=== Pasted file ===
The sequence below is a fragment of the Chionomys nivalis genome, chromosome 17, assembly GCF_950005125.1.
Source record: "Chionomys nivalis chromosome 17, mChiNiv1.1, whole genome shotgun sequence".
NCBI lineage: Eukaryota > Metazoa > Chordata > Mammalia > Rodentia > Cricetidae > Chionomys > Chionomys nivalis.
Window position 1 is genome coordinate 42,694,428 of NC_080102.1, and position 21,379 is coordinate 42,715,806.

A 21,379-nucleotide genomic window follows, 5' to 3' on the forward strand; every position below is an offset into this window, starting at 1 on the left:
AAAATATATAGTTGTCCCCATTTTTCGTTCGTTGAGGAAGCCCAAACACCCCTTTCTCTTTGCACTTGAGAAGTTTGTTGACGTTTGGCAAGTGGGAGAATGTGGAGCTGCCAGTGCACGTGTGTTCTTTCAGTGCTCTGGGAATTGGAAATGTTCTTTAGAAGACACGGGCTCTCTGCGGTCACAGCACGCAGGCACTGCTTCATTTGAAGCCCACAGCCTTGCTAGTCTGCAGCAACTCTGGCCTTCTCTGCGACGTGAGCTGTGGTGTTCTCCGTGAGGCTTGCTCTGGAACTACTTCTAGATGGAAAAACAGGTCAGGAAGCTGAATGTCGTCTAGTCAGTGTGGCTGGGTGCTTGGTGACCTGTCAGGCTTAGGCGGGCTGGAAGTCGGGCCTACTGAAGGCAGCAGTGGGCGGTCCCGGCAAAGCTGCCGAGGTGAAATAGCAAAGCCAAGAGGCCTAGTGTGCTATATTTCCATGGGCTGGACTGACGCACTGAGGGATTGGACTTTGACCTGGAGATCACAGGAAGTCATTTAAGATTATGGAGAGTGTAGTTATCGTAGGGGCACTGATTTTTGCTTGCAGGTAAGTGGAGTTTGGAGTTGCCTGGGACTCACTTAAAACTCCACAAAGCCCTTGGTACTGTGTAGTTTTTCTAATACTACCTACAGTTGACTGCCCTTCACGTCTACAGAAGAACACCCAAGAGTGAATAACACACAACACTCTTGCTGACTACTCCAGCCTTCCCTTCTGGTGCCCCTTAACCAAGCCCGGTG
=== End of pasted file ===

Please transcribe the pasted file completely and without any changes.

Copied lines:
The sequence below is a fragment of the Chionomys nivalis genome, chromosome 17, assembly GCF_950005125.1.
Source record: "Chionomys nivalis chromosome 17, mChiNiv1.1, whole genome shotgun sequence".
NCBI lineage: Eukaryota > Metazoa > Chordata > Mammalia > Rodentia > Cricetidae > Chionomys > Chionomys nivalis.
Window position 1 is genome coordinate 42,694,428 of NC_080102.1, and position 21,379 is coordinate 42,715,806.

A 21,379-nucleotide genomic window follows, 5' to 3' on the forward strand; every position below is an offset into this window, starting at 1 on the left:
AAAATATATAGTTGTCCCCATTTTTCGTTCGTTGAGGAAGCCCAAACACCCCTTTCTCTTTGCACTTGAGAAGTTTGTTGACGTTTGGCAAGTGGGAGAATGTGGAGCTGCCAGTGCACGTGTGTTCTTTCAGTGCTCTGGGAATTGGAAATGTTCTTTAGAAGACACGGGCTCTCTGCGGTCACAGCACGCAGGCACTGCTTCATTTGAAGCCCACAGCCTTGCTAGTCTGCAGCAACTCTGGCCTTCTCTGCGACGTGAGCTGTGGTGTTCTCCGTGAGGCTTGCTCTGGAACTACTTCTAGATGGAAAAACAGGTCAGGAAGCTGAATGTCGTCTAGTCAGTGTGGCTGGGTGCTTGGTGACCTGTCAGGCTTAGGCGGGCTGGAAGTCGGGCCTACTGAAGGCAGCAGTGGGCGGTCCCGGCAAAGCTGCCGAGGTGAAATAGCAAAGCCAAGAGGCCTAGTGTGCTATATTTCCATGGGCTGGACTGACGCACTGAGGGATTGGACTTTGACCTGGAGATCACAGGAAGTCATTTAAGATTATGGAGAGTGTAGTTATCGTAGGGGCACTGATTTTTGCTTGCAGGTAAGTGGAGTTTGGAGTTGCCTGGGACTCACTTAAAACTCCACAAAGCCCTTGGTACTGTGTAGTTTTTCTAATACTACCTACAGTTGACTGCCCTTCACGTCTACAGAAGAACACCCAAGAGTGAATAACACACAACACTCTTGCTGACTACTCCAGCCTTCCCTTCTGGTGCCCCTTAACCAAGCCCGGTG